a fourth SCR having a cathode connected to said first terminal, an anode gate connected to said second positive terminal and an anode and a cathode gate connected to said second negative terminal.
10. A protection circuit according to claim 9 including a first resistor means in series between said anode gate of said first and third SCRs and said second positive terminal and a second resistor means in series between said cathode gate of said second and fourth SCRs and said second negative terminal.
11. A protection circuit according to claim 2 including a first means connected between said cathode and cathode gate of said first SCR for preventing said first SCR from latching on when power is applied to said second positive and negative terminals and a second means connected between said anode and anode gate of said second SCR for preventing said second SCR from latching on when power is applied to said second positive and negative terminals.
12. A protection circuit according to claim 11 wherein said first means includes a first diode having a cathode connected to said first terminal and an anode connected to said second negative terminal, and said second means includes a second diode having a cathode connected to said second positive terminal and an anode connected to said first terminal.
13. A protection circuit according to claim 12 including a third diode having an anode connected to said first SCR's cathode and a cathode connected to said first terminal, and a fourth diode having an anode connected to said first terminal and a cathode connected to said second SCR's anode.
14. A protection circuit according to claim 12 wherein said first and second diodes are Schottky diodes.
15. A protection circuit according to claim 12 wherein said first and second diodes and the cathode--cathode gate diode and the anode--anode gate diode are each characterized by a pn junction area wherein said first diode has a larger junction area than the junction area of the cathode-cathode gate diode of said first SCR, and said second diode has a larger junction area than the junction area of the anode-anode gate diode of said second SCR.
16. A protection circuit according to claim 11 wherein:
said first means includes an NPN transistor having a collector connected to said second positive terminal, an emitter connected to said first terminal and a base connected to said second negative terminal, and
said second means includes a diode having a cathode connected to said second positive terminal and an anode connected to said first terminal.
17. A protection circuit according to claim 2 characterized by a first leakage current between said first terminal and said second positive terminal equal and opposite to a second leakage current between said first terminal and said second negative terminal during operation of the first circuit.
18. A protection circuit according to claim 1 including a first means connected between said cathode and cathode gate of said first SCR for preventing said first SCR from latching on when power is applied to said second positive and negative terminals.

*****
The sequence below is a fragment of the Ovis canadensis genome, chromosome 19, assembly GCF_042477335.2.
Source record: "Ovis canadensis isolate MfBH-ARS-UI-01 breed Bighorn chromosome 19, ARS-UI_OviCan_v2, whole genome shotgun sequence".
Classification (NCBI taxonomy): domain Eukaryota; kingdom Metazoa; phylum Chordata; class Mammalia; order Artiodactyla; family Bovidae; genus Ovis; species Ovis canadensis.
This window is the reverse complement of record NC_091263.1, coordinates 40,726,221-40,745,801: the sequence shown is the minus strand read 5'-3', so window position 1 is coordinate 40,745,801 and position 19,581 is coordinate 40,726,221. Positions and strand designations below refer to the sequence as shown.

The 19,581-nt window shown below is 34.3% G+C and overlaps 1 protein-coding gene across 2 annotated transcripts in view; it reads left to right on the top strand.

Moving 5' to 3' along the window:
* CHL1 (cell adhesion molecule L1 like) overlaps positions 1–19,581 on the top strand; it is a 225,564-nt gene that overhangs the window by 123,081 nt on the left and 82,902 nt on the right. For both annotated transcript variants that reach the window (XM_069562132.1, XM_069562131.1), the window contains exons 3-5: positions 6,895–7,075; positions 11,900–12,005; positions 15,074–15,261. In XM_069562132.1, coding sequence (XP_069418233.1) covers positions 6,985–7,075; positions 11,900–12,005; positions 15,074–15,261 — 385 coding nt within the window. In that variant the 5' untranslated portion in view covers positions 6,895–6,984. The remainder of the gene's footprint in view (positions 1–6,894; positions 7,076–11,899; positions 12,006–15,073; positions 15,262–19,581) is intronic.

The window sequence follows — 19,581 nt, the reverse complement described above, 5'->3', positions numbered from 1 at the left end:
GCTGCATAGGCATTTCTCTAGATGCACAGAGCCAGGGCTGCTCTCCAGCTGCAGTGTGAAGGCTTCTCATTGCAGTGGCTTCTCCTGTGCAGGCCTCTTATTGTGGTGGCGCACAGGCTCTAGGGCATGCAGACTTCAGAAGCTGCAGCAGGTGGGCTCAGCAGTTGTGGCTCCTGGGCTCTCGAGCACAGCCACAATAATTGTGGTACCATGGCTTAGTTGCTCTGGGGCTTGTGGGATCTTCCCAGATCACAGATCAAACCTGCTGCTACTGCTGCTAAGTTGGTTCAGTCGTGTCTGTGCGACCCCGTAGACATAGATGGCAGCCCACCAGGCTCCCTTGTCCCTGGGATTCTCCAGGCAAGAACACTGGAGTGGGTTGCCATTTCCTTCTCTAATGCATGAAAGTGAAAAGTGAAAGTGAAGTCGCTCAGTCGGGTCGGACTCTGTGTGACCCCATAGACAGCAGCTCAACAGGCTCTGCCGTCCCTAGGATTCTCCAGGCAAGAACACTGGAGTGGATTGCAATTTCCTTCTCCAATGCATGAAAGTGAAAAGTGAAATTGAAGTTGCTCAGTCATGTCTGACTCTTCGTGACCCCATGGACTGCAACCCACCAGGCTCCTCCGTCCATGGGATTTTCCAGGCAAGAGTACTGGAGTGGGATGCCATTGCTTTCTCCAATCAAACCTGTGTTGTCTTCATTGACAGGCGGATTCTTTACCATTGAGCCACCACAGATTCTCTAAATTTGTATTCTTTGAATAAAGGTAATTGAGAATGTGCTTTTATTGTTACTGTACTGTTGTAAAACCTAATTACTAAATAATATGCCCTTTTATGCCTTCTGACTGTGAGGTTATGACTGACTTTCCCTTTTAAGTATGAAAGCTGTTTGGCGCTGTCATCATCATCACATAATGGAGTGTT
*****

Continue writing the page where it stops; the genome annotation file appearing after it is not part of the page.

19. A protection circuit according to claim 18 wherein said first means includes a first diode having a cathode connected to said first terminal and an anode connected to said second negative terminal.
20. A protection circuit according to claim 1 wherein said protection circuit is in an integrated circuit with said first circuit and has said first terminal connected to a terminal of said first circuit to be protected and said second positive and negative terminals connected to said first positive and negative power supply terminals of said first circuit respectively.
21. A protection circuit according to claim 20, wherein said integrated circuit includes positive and negative power supply busses and a plurality of bonding pads adjacent said busses; and
including a plurality of protection circuits each connected to and adjacent to a pad to be protected and connected to said positive and negative power supply busses.
22. A protection circuit according to claim 20 wherein said first circuit is an analog circuit.
Description
BACKGROUND AND SUMMARY OF THE INVENTION

The present invention relates generally to input and output protection of integrated circuits, and more specifically to an improved high voltage or electrostatic discharge (ESD) protection network for analog as well as digital integrated circuit devices.

The occurrence of voltage spikes, noise, or other undesirable high voltage signals on the input and outputs of integrated circuits is well known. The prior art has attempted to provide protection for these circuits by using one or more devices to provide current paths between the device pins and one or both voltage supplies to shunt destructive input signals. These destructive input signals are generally caused by electrostatic discharge. The input protection devices are generally used to protect sensitive circuit elements such as the gates of complementary insulated gate field effect transistors. These protection devices have included diodes, zener diodes, lateral bipolar transistors, resistor networks, auxiliary insulative field effect transistors and SCRs.